July 2021 was officially the hottest month in recorded history, according to new data released Friday (Aug. 13) by the National Oceanic and Atmospheric Administration (NOAA).
Last month, the combined land and ocean-surface temperature was 1.67 degrees Fahrenheit (0.93 degrees Celsius) higher than the 20th-century average, blowing past the previous July heat record tied in July 2016, July 2019 and July 2020. But July 2021 was not only the hottest July ever — it was also the single hottest month since record keeping began 142 years ago, NOAA found.
"In this case, first place is the worst place to be," NOAA Administrator Rick Spinrad said in a statement. "This new record adds to the disturbing and disruptive path that climate change has set for the globe."
The agency's report found that the Northern Hemisphere was particularly scorching, with land-surface temperatures measuring 2.77 F (1.54 C) above average — an "unprecedented" heat anomaly never seen before, according to the NOAA statement.
At least five heat domes descended on various parts of the hemisphere at once, resulting in consecutive days of stagnant, sweltering heat. Asia saw its hottest July on record (surpassing a previous record set in 2010), while Europe saw its second-hottest July (trailing behind July 2018). Record high temperatures were also recorded in Turkey, Japan, Ireland and many other jurisdictions.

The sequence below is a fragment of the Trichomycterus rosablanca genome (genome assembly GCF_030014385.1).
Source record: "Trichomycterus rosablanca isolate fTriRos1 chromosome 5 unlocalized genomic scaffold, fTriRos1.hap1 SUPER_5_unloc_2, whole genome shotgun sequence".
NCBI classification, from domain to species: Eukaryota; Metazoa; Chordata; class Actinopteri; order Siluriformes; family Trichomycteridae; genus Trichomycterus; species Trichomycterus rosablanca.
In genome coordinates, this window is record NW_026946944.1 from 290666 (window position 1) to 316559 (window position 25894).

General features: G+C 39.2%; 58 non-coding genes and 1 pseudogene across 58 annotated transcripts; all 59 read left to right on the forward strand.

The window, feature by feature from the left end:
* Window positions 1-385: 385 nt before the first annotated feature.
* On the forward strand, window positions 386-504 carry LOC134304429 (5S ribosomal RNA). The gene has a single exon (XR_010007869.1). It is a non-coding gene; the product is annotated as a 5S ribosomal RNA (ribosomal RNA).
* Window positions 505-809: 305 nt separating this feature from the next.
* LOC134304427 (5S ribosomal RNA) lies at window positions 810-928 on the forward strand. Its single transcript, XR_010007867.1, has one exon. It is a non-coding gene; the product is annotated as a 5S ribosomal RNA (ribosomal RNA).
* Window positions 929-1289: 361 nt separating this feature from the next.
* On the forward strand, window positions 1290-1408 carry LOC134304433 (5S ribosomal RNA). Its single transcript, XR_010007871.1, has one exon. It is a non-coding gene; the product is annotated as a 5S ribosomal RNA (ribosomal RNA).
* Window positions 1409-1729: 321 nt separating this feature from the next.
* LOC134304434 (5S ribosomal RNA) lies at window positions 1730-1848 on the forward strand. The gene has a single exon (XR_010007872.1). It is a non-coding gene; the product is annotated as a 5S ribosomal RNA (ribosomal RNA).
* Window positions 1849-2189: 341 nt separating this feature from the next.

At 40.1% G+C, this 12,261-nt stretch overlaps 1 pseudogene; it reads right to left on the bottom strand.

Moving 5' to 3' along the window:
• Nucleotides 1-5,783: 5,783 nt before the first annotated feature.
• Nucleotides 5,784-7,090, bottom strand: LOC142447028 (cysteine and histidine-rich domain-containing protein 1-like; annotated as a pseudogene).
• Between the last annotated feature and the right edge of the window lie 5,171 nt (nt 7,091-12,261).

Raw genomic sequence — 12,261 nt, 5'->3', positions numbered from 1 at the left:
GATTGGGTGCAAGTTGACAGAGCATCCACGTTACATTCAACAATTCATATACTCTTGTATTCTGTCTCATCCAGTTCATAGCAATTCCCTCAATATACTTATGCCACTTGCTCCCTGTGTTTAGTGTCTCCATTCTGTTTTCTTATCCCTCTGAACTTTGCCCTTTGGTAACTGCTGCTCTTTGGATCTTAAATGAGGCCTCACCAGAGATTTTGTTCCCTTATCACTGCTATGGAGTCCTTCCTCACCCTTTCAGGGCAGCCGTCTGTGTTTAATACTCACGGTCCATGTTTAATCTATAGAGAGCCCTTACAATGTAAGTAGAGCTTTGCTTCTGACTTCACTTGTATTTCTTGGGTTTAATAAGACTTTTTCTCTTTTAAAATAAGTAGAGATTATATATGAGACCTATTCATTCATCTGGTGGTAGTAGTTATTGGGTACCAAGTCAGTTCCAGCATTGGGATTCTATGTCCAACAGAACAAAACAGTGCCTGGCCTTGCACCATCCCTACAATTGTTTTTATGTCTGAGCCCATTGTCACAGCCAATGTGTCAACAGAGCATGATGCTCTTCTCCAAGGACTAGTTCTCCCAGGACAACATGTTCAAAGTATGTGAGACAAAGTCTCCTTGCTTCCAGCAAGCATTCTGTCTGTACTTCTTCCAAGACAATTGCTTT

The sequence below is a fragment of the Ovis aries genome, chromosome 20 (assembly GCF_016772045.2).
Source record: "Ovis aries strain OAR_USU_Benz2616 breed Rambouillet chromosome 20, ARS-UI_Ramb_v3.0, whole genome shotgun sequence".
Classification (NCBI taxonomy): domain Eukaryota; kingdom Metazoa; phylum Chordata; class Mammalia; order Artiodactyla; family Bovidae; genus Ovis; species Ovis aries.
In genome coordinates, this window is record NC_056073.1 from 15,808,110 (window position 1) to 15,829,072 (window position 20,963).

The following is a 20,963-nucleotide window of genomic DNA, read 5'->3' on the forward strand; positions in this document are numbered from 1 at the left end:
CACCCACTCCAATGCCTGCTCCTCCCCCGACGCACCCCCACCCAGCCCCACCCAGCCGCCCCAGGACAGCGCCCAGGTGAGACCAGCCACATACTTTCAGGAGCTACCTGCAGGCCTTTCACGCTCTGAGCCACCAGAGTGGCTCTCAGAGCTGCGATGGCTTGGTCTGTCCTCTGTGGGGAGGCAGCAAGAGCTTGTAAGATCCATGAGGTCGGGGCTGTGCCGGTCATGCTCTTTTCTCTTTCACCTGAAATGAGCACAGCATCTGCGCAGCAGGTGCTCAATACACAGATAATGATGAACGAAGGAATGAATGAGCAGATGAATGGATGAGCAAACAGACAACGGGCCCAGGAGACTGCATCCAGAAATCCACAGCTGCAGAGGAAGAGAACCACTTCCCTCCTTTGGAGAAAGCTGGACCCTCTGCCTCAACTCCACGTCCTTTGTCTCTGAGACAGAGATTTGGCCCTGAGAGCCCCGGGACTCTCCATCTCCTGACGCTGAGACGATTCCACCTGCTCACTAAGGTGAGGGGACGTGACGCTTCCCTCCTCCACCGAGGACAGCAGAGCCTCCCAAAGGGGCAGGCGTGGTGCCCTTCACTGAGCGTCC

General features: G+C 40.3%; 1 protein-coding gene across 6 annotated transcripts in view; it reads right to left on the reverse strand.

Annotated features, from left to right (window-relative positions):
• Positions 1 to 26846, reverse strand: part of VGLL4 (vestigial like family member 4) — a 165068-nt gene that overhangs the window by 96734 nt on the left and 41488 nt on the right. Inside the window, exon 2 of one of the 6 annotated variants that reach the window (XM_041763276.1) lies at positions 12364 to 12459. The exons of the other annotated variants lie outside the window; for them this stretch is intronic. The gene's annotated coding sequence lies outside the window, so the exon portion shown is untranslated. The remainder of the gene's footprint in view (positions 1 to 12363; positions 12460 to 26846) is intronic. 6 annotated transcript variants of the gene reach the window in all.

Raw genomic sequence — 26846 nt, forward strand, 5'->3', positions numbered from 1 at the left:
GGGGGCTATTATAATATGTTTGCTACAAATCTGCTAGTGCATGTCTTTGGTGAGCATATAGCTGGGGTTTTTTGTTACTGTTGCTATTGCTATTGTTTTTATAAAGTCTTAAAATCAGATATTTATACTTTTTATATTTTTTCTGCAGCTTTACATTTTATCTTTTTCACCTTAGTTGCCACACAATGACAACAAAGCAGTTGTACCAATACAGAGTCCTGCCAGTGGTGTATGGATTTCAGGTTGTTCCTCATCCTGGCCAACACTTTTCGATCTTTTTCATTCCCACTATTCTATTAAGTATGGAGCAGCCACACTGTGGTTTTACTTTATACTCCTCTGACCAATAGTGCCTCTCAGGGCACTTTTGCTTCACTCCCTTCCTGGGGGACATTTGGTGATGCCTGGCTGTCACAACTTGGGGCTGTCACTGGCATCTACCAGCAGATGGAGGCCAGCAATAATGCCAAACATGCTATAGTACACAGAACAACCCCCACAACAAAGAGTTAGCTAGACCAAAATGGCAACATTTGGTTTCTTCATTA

These July records suggest that 2021 will almost certainly rank amongst the hottest years on record so far, NOAA added.
The first half of August already fits that prediction. On Wednesday (Aug. 11), a weather station on the Italian island of Sicily registered temperatures of 119.85 F (48.8 C) — the single hottest temperature ever recorded in Europe.
July is typically the hottest month of the year, but human activities are "unequivocally" driving climate change to ever higher extremes, a major report from the United Nations' Intergovernmental Panel on Climate Change (IPCC) said on Monday (Aug. 9).
Levels of atmospheric heat-trapping CO2 are currently higher than they've been in 2 million years, leading to unprecedented warming. Beyond deadly heat, global warming is also resulting in record-setting wildfires, historic floods, baking droughts and overactive hurricane seasons, the IPCC report authors found.
Only by drastically — and quickly — reducing global greenhouse gas emissions can humans hope to limit the future impacts of global warming on Earth, the IPCC report concluded.
Originally published on Live Science.